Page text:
Windows 10 version 1809 or later has a built-in SSH client. It's a portable version of OpenSSH client built for Windows and has options for X11 forwarding. However, that X11 forwarding options didn't work in earlier versions.
Fortunately, if you're using version 8.1p1 or later of the built-in SSH client, you can finally use it for X11 forwarding. The following steps show how you can use the X11 forwarding with the built-in SSH client in Windows and X410.
X410 is always listening on 127.0.0.1 (also known as localhost). Since that address can also be used for X11 forwarding in the built-in SSH client, you don't need to configure anything in X410; you just need to make sure X410 is running.
C:\> ssh -V
OpenSSH_for_Windows_8.1p1, LibreSSL 3.0.2
If you have an older version, you can try installing the latest version as described below:
If you're using X410 in its default display number setting which is set to
0, you can use the following examples as is. However, if you changed the display number via X410 command-line switches, you need to adjust the appending display number;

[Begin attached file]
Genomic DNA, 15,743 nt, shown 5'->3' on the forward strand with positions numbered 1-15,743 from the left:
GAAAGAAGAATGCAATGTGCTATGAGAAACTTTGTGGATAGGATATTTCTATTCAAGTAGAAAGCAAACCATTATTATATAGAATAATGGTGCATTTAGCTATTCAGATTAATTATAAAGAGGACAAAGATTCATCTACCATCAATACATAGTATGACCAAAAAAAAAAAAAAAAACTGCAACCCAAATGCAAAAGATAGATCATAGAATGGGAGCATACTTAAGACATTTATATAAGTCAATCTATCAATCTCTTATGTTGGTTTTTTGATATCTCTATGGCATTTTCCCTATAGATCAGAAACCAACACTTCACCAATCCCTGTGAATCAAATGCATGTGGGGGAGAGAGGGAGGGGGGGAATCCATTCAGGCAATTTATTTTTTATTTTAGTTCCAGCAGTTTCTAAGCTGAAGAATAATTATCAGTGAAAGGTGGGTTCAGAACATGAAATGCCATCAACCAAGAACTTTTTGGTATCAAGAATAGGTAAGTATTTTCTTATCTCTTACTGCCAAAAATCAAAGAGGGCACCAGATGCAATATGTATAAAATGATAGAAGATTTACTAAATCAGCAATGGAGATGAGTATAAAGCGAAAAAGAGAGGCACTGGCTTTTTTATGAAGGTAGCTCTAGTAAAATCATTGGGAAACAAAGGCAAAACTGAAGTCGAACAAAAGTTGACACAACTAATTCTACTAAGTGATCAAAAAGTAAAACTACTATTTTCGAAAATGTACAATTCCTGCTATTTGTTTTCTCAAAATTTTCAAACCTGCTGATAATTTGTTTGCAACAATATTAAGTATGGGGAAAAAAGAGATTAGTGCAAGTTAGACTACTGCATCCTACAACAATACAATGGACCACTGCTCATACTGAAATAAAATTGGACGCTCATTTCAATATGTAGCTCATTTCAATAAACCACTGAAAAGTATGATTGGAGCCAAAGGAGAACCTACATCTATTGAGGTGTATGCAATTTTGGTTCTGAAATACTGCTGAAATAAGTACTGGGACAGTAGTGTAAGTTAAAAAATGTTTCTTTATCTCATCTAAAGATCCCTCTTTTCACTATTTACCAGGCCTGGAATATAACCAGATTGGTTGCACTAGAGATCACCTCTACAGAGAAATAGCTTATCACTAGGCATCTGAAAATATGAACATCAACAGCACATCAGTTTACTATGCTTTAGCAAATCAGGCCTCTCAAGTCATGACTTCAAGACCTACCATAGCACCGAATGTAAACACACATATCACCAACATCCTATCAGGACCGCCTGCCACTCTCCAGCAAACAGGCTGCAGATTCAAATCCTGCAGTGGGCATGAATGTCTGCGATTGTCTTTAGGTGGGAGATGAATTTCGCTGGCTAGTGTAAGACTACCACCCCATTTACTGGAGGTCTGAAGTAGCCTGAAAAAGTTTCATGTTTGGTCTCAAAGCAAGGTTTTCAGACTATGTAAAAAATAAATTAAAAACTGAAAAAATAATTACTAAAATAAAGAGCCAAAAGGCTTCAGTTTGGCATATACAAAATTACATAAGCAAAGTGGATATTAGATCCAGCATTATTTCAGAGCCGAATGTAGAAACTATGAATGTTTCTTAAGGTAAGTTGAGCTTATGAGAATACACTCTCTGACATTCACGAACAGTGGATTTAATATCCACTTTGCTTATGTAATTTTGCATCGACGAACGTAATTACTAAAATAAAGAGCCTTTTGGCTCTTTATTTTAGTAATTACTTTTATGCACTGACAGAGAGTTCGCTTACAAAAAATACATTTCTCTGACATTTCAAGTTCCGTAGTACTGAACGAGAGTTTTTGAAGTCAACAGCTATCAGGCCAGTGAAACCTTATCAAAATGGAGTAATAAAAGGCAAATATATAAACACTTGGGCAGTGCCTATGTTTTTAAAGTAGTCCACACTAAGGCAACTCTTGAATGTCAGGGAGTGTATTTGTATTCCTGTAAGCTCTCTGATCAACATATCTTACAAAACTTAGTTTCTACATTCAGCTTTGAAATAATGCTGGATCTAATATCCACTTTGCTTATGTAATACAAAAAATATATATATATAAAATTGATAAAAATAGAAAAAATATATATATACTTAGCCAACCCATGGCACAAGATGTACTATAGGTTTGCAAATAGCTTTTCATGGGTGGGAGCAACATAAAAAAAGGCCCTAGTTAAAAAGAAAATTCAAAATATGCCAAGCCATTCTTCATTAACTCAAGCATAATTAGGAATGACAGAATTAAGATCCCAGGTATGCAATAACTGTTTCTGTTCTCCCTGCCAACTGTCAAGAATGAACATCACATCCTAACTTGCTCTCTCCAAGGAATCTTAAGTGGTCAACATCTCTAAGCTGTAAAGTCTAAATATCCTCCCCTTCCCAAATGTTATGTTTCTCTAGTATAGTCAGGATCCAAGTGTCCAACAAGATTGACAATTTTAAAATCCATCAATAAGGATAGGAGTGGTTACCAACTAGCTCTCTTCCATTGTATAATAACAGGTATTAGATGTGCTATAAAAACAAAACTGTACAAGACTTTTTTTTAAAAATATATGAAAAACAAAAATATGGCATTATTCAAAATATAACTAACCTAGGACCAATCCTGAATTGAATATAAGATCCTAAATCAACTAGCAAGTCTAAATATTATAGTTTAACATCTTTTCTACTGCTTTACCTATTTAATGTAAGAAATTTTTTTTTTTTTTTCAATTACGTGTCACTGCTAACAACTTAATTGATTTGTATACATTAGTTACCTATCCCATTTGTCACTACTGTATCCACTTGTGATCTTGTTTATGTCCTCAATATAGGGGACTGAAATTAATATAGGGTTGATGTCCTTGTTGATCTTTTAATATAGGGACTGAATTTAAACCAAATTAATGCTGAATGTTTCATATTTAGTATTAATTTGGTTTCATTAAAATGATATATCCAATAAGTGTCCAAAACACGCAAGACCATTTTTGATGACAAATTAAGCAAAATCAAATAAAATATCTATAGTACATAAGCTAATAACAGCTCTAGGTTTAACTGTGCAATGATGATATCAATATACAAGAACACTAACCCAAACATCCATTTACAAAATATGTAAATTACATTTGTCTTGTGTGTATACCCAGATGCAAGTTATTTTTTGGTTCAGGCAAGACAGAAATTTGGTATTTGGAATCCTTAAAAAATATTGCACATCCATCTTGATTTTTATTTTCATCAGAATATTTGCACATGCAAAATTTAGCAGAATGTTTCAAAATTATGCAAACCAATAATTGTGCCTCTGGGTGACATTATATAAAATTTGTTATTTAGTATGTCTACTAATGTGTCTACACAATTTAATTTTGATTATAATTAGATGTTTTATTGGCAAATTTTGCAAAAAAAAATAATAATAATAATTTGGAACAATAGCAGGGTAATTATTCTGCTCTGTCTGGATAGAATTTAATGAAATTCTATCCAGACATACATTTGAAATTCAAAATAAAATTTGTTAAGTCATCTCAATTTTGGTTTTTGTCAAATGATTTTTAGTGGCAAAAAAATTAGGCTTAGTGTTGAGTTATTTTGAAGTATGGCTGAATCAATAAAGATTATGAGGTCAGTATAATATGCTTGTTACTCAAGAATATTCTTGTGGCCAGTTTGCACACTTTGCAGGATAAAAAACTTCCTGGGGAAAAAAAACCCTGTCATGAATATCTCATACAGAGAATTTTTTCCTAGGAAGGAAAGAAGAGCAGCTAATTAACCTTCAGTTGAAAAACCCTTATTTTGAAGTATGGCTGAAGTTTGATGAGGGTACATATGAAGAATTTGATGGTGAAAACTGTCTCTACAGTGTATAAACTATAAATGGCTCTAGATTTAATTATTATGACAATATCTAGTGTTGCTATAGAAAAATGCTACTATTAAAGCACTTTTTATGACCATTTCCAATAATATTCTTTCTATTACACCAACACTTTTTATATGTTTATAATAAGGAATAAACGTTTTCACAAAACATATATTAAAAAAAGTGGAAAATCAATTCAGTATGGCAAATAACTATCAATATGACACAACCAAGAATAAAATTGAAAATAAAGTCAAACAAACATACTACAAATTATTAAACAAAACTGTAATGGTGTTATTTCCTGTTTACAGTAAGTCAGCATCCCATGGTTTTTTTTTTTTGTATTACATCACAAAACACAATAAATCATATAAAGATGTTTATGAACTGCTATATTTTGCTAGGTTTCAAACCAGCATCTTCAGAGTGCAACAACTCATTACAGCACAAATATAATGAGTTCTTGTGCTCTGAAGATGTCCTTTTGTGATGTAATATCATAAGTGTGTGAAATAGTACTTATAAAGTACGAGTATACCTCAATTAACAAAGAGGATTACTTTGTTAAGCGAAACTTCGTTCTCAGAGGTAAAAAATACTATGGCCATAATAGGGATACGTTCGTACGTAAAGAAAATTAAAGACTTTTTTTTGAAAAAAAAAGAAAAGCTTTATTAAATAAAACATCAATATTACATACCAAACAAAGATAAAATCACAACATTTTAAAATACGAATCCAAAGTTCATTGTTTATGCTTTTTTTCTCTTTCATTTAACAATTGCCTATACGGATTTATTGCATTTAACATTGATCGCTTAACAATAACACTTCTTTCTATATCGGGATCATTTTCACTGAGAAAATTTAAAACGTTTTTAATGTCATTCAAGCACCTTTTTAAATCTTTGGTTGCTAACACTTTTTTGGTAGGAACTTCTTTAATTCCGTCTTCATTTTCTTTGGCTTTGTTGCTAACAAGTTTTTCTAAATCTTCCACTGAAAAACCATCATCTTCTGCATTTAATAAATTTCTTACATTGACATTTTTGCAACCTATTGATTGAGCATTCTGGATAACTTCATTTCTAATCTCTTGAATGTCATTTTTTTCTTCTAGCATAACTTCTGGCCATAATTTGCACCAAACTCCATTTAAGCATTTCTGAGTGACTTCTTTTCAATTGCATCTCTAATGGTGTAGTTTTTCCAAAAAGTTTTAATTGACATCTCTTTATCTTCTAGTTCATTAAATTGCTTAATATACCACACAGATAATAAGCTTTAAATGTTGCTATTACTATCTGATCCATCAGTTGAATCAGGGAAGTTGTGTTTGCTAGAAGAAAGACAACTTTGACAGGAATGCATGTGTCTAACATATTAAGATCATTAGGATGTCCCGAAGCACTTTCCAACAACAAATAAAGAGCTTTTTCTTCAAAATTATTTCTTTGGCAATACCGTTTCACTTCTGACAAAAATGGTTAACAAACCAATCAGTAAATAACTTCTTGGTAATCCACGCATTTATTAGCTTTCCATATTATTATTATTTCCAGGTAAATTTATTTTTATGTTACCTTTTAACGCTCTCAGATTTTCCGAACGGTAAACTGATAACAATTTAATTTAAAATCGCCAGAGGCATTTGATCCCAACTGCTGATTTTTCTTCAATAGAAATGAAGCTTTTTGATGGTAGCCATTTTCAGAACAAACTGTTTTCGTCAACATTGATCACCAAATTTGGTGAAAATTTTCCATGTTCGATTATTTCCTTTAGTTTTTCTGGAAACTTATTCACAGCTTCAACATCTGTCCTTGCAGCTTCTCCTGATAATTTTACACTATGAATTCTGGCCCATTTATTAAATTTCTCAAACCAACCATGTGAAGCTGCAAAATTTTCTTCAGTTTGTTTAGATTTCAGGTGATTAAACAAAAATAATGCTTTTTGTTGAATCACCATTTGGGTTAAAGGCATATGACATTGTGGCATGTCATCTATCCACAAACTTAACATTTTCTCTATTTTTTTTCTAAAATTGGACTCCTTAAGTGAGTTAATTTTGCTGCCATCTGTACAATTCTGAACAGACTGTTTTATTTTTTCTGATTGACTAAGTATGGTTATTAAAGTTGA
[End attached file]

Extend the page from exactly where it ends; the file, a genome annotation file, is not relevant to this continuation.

127.0.0.1:<display_number>.0. For example, if the display number is changed to
1, you should set the DISPLAY environment variable to
127.0.0.1:1.0 (you can also omit the last
.0 and just use
Windows Command Prompt
|If you want to check the DISPLAY environment variable, you can use
C:\> echo %DISPLAY%
PS C:\> echo $env:DISPLAY
If you want to permanently add the DISPLAY environment variable to Windows, you can
setx DISPLAY "127.0.0.1:0.0"
Please note that executing
setx command prepares the environment variable for the future PowerShell or Windows Command Prompt sessions. Hence, if you've executed
setx command in a Windows Terminal tab, you need to start a new instance of Windows Terminal in order to access the DISPLAY environment variable (just opening another tab in Windows Terminal will *not* work).
There is also a
-X option for X11 forwarding. But that option cannot be used with X410.
ssh -Y <your_user_id>@<server_address>
Once you're connected to your server, you can check if X11 forwarding is ready for your Linux GUI apps by checking the DISPLAY environment variable with
echo command; executing
echo $DISPLAY should show
localhost:10.0 or similar instead of a blank line.
Please note that the DISPLAY environment variable on your server is automatically set by the SSH server. It doesn't need to be the same as the DISPLAY environment variable that you set in Windows, and you must *not* try to manually override it.